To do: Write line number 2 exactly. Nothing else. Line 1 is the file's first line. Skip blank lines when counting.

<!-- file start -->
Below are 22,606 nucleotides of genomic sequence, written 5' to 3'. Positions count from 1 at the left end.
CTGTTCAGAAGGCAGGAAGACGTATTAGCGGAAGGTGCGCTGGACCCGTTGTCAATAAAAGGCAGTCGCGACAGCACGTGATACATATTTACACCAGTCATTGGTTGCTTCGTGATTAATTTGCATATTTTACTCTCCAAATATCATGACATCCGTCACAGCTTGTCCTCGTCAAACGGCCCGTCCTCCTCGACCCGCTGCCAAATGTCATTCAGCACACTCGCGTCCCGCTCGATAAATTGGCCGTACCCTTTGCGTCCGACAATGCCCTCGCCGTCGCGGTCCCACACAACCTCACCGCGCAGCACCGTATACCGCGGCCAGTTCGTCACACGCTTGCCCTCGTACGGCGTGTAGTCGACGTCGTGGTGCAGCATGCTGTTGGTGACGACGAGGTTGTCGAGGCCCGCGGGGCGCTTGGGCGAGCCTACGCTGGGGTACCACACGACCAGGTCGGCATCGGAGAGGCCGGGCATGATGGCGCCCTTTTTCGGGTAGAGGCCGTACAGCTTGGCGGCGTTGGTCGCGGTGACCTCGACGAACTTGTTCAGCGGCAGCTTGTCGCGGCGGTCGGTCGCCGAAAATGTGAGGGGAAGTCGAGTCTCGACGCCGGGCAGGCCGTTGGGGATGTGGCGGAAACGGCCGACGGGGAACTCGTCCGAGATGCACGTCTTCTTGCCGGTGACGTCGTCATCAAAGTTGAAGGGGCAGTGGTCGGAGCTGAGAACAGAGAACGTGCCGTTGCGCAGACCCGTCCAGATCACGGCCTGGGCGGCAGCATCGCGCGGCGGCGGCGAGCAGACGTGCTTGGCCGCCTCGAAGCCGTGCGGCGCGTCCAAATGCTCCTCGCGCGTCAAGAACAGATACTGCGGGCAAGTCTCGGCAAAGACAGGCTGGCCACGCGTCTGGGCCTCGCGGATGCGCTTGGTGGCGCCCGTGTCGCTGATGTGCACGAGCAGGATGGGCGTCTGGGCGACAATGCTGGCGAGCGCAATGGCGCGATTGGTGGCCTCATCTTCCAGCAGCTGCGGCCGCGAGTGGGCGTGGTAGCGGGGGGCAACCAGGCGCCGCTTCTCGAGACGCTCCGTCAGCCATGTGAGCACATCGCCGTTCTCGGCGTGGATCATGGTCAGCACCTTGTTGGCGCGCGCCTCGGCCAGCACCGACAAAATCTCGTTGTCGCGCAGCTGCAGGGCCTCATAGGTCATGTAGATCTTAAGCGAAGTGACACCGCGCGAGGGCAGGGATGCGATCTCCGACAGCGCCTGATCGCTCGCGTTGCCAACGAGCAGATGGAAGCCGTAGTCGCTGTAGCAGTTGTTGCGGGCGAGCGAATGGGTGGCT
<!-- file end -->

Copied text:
CTGTTCAGAAGGCAGGAAGACGTATTAGCGGAAGGTGCGCTGGACCCGTTGTCAATAAAAGGCAGTCGCGACAGCACGTGATACATATTTACACCAGTCATTGGTTGCTTCGTGATTAATTTGCATATTTTACTCTCCAAATATCATGACATCCGTCACAGCTTGTCCTCGTCAAACGGCCCGTCCTCCTCGACCCGCTGCCAAATGTCATTCAGCACACTCGCGTCCCGCTCGATAAATTGGCCGTACCCTTTGCGTCCGACAATGCCCTCGCCGTCGCGGTCCCACACAACCTCACCGCGCAGCACCGTATACCGCGGCCAGTTCGTCACACGCTTGCCCTCGTACGGCGTGTAGTCGACGTCGTGGTGCAGCATGCTGTTGGTGACGACGAGGTTGTCGAGGCCCGCGGGGCGCTTGGGCGAGCCTACGCTGGGGTACCACACGACCAGGTCGGCATCGGAGAGGCCGGGCATGATGGCGCCCTTTTTCGGGTAGAGGCCGTACAGCTTGGCGGCGTTGGTCGCGGTGACCTCGACGAACTTGTTCAGCGGCAGCTTGTCGCGGCGGTCGGTCGCCGAAAATGTGAGGGGAAGTCGAGTCTCGACGCCGGGCAGGCCGTTGGGGATGTGGCGGAAACGGCCGACGGGGAACTCGTCCGAGATGCACGTCTTCTTGCCGGTGACGTCGTCATCAAAGTTGAAGGGGCAGTGGTCGGAGCTGAGAACAGAGAACGTGCCGTTGCGCAGACCCGTCCAGATCACGGCCTGGGCGGCAGCATCGCGCGGCGGCGGCGAGCAGACGTGCTTGGCCGCCTCGAAGCCGTGCGGCGCGTCCAAATGCTCCTCGCGCGTCAAGAACAGATACTGCGGGCAAGTCTCGGCAAAGACAGGCTGGCCACGCGTCTGGGCCTCGCGGATGCGCTTGGTGGCGCCCGTGTCGCTGATGTGCACGAGCAGGATGGGCGTCTGGGCGACAATGCTGGCGAGCGCAATGGCGCGATTGGTGGCCTCATCTTCCAGCAGCTGCGGCCGCGAGTGGGCGTGGTAGCGGGGGGCAACCAGGCGCCGCTTCTCGAGACGCTCCGTCAGCCATGTGAGCACATCGCCGTTCTCGGCGTGGATCATGGTCAGCACCTTGTTGGCGCGCGCCTCGGCCAGCACCGACAAAATCTCGTTGTCGCGCAGCTGCAGGGCCTCATAGGTCATGTAGATCTTAAGCGAAGTGACACCGCGCGAGGGCAGGGATGCGATCTCCGACAGCGCCTGATCGCTCGCGTTGCCAACGAGCAGATGGAAGCCGTAGTCGCTGTAGCAGTTGTTGCGGGCGAGCGAATGGGTGGCT